Sometimes I feel as if I’m the Forrest Gump of quality assurance (QA). Since 1998, I’ve been through the beginning of automated integration testing and service virtualization through being a co-founder of Class I.Q. (now IBM Greenhat). I’ve been through the first phases of an automated testing center of excellence (ACOE). I’ve been there for the start of risk-based testing, and I’ve been a part of the transformation of QA from a somewhat necessary function to something that is now the core and chief concern of any company putting out quality software and apps.
Everything about software has changed—how it’s architected, developed and produced, what it does, what users want from it, and how often they expect new features. To keep up, organisations are turning to continuous delivery and DevOps. Yet product teams still do a lot of manual testing, which consumes a lot of time they don’t have, thanks to shrinking test windows. Incorporating automation into your testing approach is a great strategy, but figuring out where and how to start isn’t necessarily quick and easy.
We recently co-hosted a webinar with Bloor Research about the Future of Testing, and in it, we conducted an informal poll about artificial intelligence (AI) and testing. When we asked what everyone thought the biggest advantage was to incorporating AI into a test automation strategy, attendees overwhelmingly selected team productivity and efficiency.
For a while now (about 10 years), Dev and Ops have been trying to get along. After all, collaboration between the two creates fast feedback loops and gets high-quality software into users’ hands faster. But with a new space emerging, digital experience management, Dev and Ops need to make a new BFF—the business—to stay in sync.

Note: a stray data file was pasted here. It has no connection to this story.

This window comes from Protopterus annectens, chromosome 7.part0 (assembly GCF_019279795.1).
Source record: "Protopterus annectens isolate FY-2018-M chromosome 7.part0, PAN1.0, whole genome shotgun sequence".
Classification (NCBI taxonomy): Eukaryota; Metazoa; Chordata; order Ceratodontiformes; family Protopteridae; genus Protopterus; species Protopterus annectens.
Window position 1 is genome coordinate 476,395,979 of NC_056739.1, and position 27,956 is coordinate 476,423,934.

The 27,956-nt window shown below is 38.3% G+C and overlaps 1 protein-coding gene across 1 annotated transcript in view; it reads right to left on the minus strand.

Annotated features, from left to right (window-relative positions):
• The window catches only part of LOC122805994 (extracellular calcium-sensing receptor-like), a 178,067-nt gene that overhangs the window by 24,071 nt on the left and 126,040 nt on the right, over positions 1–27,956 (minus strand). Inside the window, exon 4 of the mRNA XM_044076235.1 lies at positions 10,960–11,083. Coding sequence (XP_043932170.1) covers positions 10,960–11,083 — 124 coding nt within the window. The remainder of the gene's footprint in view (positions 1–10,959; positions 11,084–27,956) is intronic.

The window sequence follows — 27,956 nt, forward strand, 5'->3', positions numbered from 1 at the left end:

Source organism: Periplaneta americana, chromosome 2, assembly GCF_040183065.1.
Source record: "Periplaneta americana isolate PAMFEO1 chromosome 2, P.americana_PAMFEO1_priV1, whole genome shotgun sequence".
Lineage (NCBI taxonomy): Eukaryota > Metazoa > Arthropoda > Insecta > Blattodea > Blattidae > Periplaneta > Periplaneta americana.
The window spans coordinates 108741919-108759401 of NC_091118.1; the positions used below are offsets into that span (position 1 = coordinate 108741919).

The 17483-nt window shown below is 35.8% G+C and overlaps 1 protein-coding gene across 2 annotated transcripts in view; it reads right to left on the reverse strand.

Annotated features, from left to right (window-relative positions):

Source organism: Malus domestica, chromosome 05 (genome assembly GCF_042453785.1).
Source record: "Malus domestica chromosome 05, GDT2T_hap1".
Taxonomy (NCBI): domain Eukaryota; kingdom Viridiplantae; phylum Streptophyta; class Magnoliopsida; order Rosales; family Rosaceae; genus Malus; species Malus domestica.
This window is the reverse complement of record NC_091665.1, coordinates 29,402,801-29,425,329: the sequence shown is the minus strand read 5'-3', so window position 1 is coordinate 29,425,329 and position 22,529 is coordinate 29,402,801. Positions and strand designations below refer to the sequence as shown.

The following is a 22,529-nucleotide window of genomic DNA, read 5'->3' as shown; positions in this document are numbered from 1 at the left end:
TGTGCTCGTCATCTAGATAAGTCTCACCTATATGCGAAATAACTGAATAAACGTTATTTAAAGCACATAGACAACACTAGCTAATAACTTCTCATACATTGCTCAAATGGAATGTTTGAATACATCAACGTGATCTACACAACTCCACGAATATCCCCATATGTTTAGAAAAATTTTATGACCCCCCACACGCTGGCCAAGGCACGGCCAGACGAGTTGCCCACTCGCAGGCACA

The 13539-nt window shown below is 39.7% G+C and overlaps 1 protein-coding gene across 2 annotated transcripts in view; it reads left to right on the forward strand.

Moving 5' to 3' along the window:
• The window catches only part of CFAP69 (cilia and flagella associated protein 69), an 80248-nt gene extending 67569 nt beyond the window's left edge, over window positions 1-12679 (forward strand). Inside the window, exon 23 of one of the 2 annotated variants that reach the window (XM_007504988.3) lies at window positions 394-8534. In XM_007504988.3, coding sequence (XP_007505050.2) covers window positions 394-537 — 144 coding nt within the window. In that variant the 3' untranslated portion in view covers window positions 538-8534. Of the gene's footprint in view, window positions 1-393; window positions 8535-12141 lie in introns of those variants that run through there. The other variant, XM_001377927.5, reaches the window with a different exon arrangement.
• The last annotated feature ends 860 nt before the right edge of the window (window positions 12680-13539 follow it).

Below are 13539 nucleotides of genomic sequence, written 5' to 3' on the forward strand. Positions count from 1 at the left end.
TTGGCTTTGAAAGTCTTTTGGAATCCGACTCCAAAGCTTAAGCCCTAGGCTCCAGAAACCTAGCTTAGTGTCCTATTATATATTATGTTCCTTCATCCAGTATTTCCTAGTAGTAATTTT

It’s not often you hear dev teams shouting from the rooftops about a relatively minor software release. (Actually, developers rarely shout in the first place, except when playing a lively game of foosball.) But we think this one is pretty cool.
We recently commissioned a study of 750 development team leaders in the UK and the U.S. to gauge the extent of the pressure today’s organizations are experiencing with respect to app development. On the same day that we announced our App Gap research results—revealing that almost half of businesses feel the pressure to launch often untested apps—we hosted the first in our series of our Digital Automation Intelligence Roadshows.
You can find 28 million apps on Google Play and 22 million in Apple’s App Store. Yet, nearly one in four people who download an app use it only once. Apps are incredibly slow under certain circumstances, don’t work in key parts of the workflow, and have less-than-optimal usability. The app scrap heap is growing because many organizations are still testing to ensure code quality, not a superior user experience (UX).
A new study of 600 testers reports that 91 percent of test teams are struggling to meet increased user expectations compared to 12 months ago, and 66 percent said that test automation needs to expand beyond just test execution to keep up with business demands. The new study, conducted by Kickstand across the U.S. and U.K. on behalf of Testplant, generally identified that app dev teams are feeling the pressure to innovate and deliver high-quality user experiences quickly.
If you’re in the software development and testing realm, you know how rapidly things have changed in a short amount of time. Digital business is here to stay and companies in all sectors are disrupting their business models and undergoing digital transformations to stay relevant. They’re turning to agile development approaches and DevOps to spark innovation and rapidly deliver new, cutting-edge products and solutions that meet evolving customer desires.
TestPlant CTO, Antony Edwards, was interviewed by Mobile World Live at Mobile World Congress in Barcelona this year. Antony talks about the key trends in mobile and IoT, and how testing needs to change in order to be more focused on UX.